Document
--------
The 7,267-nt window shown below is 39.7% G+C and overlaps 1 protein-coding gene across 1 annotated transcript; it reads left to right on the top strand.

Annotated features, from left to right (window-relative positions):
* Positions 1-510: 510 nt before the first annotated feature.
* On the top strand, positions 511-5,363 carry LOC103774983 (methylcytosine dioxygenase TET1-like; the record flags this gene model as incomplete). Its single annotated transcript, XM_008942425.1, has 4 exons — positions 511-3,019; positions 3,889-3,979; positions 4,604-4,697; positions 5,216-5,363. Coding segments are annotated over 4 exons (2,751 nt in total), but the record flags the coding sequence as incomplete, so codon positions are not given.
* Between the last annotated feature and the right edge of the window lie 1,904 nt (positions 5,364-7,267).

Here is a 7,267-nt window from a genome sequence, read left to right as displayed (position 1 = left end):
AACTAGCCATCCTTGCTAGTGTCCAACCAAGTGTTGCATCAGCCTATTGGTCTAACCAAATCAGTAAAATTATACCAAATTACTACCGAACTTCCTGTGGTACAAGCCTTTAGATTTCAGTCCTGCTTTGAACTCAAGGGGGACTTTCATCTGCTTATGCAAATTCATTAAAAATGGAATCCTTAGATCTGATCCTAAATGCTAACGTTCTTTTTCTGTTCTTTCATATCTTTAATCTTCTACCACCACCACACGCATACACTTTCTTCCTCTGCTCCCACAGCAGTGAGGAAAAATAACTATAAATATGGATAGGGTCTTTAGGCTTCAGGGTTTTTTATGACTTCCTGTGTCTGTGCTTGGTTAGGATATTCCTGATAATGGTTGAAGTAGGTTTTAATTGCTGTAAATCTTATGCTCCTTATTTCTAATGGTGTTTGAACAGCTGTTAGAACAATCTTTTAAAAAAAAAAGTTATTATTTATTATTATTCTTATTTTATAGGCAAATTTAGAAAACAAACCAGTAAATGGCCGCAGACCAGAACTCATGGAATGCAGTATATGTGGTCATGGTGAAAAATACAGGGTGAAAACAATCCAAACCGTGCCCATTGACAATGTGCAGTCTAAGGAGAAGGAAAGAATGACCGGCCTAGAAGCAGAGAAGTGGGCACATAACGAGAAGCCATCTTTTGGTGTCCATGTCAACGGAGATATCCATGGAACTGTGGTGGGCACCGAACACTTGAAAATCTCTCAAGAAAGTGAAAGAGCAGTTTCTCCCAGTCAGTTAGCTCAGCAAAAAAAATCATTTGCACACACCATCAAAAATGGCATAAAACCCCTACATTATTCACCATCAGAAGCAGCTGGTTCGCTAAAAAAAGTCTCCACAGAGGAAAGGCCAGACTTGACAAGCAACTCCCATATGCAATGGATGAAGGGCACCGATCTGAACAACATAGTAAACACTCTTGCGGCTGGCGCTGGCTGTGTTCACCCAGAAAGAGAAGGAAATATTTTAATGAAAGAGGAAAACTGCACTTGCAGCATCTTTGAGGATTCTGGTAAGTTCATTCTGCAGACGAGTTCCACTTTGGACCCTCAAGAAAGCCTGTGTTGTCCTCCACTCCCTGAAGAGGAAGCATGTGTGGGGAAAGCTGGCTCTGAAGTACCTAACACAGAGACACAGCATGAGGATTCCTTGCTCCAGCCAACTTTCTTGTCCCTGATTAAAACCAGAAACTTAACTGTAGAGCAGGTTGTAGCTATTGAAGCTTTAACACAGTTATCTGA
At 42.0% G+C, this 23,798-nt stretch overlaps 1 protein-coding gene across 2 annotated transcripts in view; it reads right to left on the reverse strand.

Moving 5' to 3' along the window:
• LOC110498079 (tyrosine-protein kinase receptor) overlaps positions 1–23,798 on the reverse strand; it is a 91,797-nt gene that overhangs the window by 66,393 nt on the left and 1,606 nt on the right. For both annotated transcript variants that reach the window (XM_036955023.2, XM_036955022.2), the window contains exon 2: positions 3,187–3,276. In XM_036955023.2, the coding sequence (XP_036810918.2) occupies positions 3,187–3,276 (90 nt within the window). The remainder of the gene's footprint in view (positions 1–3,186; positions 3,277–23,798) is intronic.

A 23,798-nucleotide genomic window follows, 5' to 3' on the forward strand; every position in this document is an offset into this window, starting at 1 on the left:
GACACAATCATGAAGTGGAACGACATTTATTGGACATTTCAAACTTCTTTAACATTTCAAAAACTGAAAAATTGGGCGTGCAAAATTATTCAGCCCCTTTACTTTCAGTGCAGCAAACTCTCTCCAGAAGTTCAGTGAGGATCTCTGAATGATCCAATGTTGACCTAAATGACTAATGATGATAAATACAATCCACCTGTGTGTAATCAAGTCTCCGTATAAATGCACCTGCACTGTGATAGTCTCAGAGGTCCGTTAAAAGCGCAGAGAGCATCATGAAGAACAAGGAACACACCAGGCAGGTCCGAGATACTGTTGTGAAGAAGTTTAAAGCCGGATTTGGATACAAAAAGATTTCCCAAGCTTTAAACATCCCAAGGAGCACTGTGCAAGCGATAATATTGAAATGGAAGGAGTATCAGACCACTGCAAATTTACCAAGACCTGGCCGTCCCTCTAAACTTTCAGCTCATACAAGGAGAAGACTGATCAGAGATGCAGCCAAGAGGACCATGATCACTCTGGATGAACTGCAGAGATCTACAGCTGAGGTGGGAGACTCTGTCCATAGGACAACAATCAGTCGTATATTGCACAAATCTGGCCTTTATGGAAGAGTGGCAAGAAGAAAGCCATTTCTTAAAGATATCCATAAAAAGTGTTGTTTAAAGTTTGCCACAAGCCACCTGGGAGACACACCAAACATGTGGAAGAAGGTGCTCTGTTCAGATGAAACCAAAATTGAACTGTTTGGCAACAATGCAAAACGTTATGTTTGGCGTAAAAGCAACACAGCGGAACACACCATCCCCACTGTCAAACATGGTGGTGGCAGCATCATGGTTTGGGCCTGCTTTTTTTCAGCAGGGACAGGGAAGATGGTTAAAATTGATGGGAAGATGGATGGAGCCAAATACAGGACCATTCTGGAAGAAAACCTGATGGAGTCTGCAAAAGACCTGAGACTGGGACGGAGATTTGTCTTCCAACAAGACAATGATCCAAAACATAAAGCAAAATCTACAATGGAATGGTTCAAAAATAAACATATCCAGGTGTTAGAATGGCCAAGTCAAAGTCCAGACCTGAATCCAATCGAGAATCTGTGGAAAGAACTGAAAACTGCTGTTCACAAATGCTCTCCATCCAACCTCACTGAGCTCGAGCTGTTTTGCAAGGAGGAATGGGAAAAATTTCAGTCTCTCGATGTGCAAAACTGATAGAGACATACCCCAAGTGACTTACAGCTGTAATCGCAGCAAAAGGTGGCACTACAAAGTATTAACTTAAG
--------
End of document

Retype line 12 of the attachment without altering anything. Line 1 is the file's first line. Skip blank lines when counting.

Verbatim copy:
GACACAATCATGAAGTGGAACGACATTTATTGGACATTTCAAACTTCTTTAACATTTCAAAAACTGAAAAATTGGGCGTGCAAAATTATTCAGCCCCTTTACTTTCAGTGCAGCAAACTCTCTCCAGAAGTTCAGTGAGGATCTCTGAATGATCCAATGTTGACCTAAATGACTAATGATGATAAATACAATCCACCTGTGTGTAATCAAGTCTCCGTATAAATGCACCTGCACTGTGATAGTCTCAGAGGTCCGTTAAAAGCGCAGAGAGCATCATGAAGAACAAGGAACACACCAGGCAGGTCCGAGATACTGTTGTGAAGAAGTTTAAAGCCGGATTTGGATACAAAAAGATTTCCCAAGCTTTAAACATCCCAAGGAGCACTGTGCAAGCGATAATATTGAAATGGAAGGAGTATCAGACCACTGCAAATTTACCAAGACCTGGCCGTCCCTCTAAACTTTCAGCTCATACAAGGAGAAGACTGATCAGAGATGCAGCCAAGAGGACCATGATCACTCTGGATGAACTGCAGAGATCTACAGCTGAGGTGGGAGACTCTGTCCATAGGACAACAATCAGTCGTATATTGCACAAATCTGGCCTTTATGGAAGAGTGGCAAGAAGAAAGCCATTTCTTAAAGATATCCATAAAAAGTGTTGTTTAAAGTTTGCCACAAGCCACCTGGGAGACACACCAAACATGTGGAAGAAGGTGCTCTGTTCAGATGAAACCAAAATTGAACTGTTTGGCAACAATGCAAAACGTTATGTTTGGCGTAAAAGCAACACAGCGGAACACACCATCCCCACTGTCAAACATGGTGGTGGCAGCATCATGGTTTGGGCCTGCTTTTTTTCAGCAGGGACAGGGAAGATGGTTAAAATTGATGGGAAGATGGATGGAGCCAAATACAGGACCATTCTGGAAGAAAACCTGATGGAGTCTGCAAAAGACCTGAGACTGGGACGGAGATTTGTCTTCCAACAAGACAATGATCCAAAACATAAAGCAAAATCTACAATGGAATGGTTCAAAAATAAACATATCCAGGTGTTAGAATGGCCAAGTCAAAGTCCAGACCTGAATCCAATCGAGAATCTGTGGAAAGAACTGAAAACTGCTGTTCACAAATGCTCTCCATCCAACCTCACTGAGCTCGAGCTGTTTTGCAAGGAGGAATGGGAAAAATTTCAGTCTCTCGATGTGCAAAACTGATAGAGACATACCCCAAGTGACTTACAGCTGTAATCGCAGCAAAAGGTGGCACTACAAAGTATTAACTTAAG